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New Zealand

 

Geography & Topography

Capital: Wellington

Population: 4,405,200

Area: 268,021 km²

Language: English, te reo Maori

Religion: Christianity (55.6%), no religion (34.7%), Other (9.7)

Currency: New Zealand Dollar

History

New Zealand is an island country located in the southwestern Pacific Ocean. The country is geographically composed of two main landmasses: North and South Islands. Along with the two main islands, New Zealand also contains numerous smaller islands. New Zealand is situated some 1,500 kilometres east of Australia across the Tasman Sea and roughly 1,000 kilometres south of the Pacific island nations of New Caledonia, Fiji, and Tonga. Because of its remoteness, it was one of the last lands to be settled by humans.

During its long isolation, New Zealand developed distinct animal and plant biodiversity. Most notable were the large number of unique bird species, many of which became extinct after the arrival of humans and introduced mammals. With a mild maritime climate, the land was mostly covered in forest. The country’s varied topography and its sharp mountain peaks owe much to the tectonic uplift of land and volcanic eruptions caused by the Pacific and Indo-Australian Plates clashing beneath the earth’s surface.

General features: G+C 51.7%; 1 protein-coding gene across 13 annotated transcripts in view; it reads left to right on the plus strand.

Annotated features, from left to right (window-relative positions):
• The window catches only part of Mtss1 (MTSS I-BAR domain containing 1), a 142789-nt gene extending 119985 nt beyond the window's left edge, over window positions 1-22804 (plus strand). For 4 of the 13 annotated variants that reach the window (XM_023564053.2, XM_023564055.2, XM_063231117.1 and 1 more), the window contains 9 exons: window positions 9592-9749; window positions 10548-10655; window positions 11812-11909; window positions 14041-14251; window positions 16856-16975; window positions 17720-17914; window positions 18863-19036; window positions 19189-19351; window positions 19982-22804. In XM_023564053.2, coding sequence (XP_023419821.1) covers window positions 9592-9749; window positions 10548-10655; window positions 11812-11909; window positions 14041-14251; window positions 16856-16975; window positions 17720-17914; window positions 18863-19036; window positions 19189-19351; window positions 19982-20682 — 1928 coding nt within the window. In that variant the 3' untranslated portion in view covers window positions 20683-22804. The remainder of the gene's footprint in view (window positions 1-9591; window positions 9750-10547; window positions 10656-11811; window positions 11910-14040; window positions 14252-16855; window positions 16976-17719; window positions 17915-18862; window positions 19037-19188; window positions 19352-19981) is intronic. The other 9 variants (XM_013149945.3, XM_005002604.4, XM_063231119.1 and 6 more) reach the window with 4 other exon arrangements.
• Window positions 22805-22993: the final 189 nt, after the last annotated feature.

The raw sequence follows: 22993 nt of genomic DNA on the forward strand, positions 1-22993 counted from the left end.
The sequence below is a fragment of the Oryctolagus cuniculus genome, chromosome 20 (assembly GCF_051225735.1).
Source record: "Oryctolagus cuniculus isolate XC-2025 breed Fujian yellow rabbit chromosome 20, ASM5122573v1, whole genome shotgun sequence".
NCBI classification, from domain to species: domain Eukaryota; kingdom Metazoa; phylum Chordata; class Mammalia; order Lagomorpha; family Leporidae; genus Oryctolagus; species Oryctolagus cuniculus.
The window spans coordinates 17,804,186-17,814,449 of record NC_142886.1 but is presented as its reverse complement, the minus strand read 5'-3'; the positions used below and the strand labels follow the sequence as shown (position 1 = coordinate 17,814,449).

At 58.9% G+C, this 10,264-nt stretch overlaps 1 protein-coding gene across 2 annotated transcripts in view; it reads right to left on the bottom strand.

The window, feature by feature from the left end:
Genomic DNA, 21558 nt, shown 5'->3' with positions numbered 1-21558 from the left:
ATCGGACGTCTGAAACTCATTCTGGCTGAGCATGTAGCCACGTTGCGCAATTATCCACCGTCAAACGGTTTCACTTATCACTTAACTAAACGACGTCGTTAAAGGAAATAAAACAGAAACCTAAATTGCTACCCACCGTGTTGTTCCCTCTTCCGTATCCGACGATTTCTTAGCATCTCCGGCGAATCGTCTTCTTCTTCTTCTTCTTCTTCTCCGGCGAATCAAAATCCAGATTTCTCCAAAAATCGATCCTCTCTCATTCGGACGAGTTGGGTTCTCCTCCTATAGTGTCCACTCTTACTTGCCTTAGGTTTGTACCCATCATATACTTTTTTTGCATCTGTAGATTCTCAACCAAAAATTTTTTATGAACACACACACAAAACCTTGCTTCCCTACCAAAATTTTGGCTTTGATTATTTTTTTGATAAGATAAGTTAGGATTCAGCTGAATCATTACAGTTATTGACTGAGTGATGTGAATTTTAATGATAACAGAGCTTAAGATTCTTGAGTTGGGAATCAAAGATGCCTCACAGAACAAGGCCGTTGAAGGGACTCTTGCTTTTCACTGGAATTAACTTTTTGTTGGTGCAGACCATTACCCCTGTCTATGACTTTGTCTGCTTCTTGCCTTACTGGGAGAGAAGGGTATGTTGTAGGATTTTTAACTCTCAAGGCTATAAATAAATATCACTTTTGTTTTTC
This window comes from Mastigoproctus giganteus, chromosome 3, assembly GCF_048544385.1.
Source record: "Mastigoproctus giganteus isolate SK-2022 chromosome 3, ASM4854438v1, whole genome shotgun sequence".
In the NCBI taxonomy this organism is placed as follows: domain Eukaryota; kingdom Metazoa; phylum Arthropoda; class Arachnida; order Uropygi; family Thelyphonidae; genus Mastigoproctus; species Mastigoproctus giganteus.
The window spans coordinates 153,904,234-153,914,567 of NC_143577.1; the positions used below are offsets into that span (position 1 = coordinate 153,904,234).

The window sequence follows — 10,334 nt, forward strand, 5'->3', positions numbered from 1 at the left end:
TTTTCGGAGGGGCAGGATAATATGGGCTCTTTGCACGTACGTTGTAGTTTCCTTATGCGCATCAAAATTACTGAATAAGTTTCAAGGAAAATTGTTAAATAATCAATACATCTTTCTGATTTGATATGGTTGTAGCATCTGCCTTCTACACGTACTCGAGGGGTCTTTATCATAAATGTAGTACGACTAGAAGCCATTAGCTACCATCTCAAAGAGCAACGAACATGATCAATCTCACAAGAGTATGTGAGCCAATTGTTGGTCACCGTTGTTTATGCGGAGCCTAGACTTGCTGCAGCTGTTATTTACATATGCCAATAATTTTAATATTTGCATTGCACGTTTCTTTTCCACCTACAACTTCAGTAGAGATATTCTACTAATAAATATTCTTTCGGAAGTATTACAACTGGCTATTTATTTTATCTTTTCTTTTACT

Polynesians settled in New Zealand around 1250–1300 CE and developed a distinctive Māori culture. In 1840 the British and Māori signed a treaty making New Zealand a colony of the British Empire.Women gained the right to vote in the 1890s and a welfare state was established from the 1930s onwards. The country underwent major economic changes during the 1980s, which transformed it from a protectionist to a liberalised free-trade economy. Markets for New Zealand’s agricultural exports have diversified greatly since the 1970s with once-dominant exports of wool being overtaken by dairy products, meat, and recently wine.